How 'literate' are you with a computer?
Boston — Computer literacy will be as essential in the 1980s and '90s as the three R's were 100 years ago, say educators and specialists in the field. Carol Hargan, senior scientist at the Human Resources Research Organization, in Alexandria, Va., defines computer literacy as "whatever a person needs to know and do with computers in order to function competently in our society."
As this definition suggests, different people will need different computer skills. But most people will need some combination of these elements:
* Problem-solving skills used in writing algorithms [calculations] or computer programs.
* Knowledge of how computers can be used in business, medicine, government, science, and other fields.
* Some familiarity with the parts of a computer -- hardware, software, and systems.
* Awareness of career opportunities involving computers.
* Awareness of the effect of the computer on society: the issues of privacy, computer crime, automation and the loss of jobs, and the like.
The National Council of Teachers of Mathematics (NCTM) insists: "A computer literacy course, familiarizing the student with the role and impact of the computer, should be a part of the general education of every student."
The council also recommends that pupils at both the secondary and elementary level have access to computers -- and that school districts provide the appropriate budget for maintenance and replacement of computers.
It is estimated that about half of all high schools have computer terminals accessible to at least some of the students. And, according to the Minnesota Education Computing Consortium, there are at least 2,668 computer literacy courses around the country. The consortium located and surveyed these courses as part of a research project on their effectiveness.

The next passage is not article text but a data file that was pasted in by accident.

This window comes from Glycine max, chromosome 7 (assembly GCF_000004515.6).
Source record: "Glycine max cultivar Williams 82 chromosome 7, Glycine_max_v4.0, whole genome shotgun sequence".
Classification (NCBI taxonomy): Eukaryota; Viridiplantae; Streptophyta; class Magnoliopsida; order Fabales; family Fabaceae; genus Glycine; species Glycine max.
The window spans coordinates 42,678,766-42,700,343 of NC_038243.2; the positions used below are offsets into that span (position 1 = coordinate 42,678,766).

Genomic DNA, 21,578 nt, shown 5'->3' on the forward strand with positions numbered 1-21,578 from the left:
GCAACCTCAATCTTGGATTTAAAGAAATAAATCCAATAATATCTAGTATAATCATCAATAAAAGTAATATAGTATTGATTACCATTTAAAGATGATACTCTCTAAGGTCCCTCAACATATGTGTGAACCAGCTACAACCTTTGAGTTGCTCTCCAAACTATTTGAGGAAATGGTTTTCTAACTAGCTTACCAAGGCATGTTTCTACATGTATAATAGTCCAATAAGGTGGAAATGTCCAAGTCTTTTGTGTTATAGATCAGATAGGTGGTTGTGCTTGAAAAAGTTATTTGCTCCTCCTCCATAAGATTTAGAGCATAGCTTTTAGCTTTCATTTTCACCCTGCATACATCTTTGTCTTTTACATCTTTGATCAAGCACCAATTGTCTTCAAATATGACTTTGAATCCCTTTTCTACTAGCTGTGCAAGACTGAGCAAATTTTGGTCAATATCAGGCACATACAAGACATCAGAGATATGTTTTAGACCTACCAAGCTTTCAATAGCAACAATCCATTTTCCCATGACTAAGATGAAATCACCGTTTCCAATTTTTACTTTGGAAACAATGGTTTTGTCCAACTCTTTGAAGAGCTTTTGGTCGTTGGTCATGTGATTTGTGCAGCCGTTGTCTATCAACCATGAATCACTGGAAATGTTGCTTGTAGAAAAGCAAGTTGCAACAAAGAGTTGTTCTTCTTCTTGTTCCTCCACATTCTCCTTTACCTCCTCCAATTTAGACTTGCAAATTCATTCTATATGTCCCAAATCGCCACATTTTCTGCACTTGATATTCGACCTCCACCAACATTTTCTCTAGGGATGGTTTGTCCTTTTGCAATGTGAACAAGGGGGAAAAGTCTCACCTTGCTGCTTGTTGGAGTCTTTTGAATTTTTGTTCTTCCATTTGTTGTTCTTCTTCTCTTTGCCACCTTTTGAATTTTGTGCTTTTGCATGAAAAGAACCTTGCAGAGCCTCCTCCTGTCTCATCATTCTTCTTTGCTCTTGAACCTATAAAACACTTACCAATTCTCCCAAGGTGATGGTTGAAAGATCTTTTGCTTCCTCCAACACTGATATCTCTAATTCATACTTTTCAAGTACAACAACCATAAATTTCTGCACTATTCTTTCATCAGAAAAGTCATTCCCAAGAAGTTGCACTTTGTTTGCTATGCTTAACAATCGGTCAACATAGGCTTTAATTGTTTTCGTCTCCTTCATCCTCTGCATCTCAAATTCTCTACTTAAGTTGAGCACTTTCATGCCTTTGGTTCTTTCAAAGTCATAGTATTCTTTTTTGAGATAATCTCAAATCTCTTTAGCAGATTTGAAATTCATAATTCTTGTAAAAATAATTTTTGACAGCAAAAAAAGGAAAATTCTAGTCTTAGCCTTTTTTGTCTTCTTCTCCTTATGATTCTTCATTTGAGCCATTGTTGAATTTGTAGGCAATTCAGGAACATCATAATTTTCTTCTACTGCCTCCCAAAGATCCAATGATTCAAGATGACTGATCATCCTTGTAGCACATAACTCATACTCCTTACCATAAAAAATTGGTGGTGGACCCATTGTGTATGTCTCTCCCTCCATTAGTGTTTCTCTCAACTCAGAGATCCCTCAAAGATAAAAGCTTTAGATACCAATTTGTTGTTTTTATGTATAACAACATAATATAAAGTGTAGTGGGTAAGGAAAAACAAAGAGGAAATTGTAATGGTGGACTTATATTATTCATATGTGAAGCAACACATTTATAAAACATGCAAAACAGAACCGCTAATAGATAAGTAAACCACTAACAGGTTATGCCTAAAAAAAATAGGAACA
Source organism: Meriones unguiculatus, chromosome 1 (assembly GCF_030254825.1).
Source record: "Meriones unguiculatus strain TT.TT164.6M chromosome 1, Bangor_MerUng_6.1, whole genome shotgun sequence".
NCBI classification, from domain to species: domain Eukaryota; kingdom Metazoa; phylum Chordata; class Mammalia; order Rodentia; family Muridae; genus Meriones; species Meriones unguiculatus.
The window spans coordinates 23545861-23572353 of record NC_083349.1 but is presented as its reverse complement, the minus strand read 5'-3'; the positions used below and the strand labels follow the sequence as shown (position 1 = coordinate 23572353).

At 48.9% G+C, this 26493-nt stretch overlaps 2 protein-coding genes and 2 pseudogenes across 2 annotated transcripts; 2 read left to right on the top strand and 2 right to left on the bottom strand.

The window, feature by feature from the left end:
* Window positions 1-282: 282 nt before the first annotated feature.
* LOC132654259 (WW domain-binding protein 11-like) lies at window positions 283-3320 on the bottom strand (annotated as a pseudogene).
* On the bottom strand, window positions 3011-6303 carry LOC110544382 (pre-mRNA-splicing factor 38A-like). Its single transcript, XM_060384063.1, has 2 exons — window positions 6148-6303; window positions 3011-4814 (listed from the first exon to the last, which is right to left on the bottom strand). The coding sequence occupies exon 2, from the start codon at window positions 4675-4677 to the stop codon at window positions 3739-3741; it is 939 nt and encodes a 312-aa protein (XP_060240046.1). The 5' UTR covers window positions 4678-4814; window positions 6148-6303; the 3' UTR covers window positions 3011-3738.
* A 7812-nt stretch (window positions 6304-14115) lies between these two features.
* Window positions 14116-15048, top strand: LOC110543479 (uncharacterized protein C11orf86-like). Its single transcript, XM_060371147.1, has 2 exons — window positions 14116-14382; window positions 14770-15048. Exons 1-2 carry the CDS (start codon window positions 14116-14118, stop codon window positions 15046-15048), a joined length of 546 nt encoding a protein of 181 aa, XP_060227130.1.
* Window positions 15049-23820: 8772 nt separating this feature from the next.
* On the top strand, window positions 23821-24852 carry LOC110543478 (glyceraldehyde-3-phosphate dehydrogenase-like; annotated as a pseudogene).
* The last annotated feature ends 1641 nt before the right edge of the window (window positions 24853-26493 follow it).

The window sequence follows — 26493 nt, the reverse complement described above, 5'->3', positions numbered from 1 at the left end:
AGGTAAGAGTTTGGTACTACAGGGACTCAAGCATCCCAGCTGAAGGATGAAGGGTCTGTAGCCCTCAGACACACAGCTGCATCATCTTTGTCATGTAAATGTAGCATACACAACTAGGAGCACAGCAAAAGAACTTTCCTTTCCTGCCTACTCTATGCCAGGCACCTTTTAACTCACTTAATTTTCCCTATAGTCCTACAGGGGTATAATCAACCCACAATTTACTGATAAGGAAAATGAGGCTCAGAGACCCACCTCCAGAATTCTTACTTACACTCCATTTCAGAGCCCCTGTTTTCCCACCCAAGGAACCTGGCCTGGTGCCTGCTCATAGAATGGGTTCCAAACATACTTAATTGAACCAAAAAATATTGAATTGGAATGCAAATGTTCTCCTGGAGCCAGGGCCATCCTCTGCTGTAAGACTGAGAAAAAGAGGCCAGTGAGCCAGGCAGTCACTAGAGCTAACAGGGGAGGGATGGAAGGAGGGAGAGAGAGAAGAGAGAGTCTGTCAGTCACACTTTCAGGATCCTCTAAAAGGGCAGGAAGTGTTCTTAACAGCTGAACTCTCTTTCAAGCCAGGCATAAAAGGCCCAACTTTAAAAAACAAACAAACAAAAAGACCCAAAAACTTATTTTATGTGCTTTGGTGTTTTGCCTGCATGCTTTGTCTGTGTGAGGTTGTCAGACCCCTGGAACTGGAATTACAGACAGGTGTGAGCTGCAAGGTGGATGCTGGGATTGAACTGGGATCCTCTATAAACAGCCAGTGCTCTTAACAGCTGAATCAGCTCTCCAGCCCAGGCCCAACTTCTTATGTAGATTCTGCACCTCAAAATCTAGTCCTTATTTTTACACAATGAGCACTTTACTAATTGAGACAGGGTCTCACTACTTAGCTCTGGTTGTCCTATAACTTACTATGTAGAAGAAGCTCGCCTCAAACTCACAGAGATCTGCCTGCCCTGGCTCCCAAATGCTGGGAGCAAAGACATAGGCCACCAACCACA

Despite the number of computer literacy courses, however, Ms. Hargan notes that the computer literacy movement -- as distinct from computerized education -- may be "just a flash in the pan."
After the current infatuation with new technology wears off, she suggests, people will just use computers without understanding them. "After all," she adds, "we aren't TV-literate, we aren't car-literate; we just use these machines all the time."
Meanwhile, one of the vanguards in the move for computer literacy is educating teachers to be computer literate themselves. Coming at a time of fiscal conservativism and federal hesitancy to get involved in curriculum, the need for funding expensive new computer science programs may well have to be met by local school districts.
Just as the "new math" of the '60s spawned a variety of retraining programs for teachers, new technology in the classroom is certain to create a need for special courses to make teachers computer literate.
But with Congress in a budget-trimming mood, computer-literacy courses for teachers, along with other developments in computer education, probably will be privately funded, says Steve Hallmark, who represents NCTM and other educators on Capitol Hill.
And, because the prospects for massive public funding for new technology seem so dim, he predicts that computerization of education ultimately will lead to a dual system: underfunded public schools, lacking up-to-date machines, will exist for the poor, while a "spectacular" privately funded system will be accessible to the rich.
"The biggest issue in computer literacy is social equity," he says.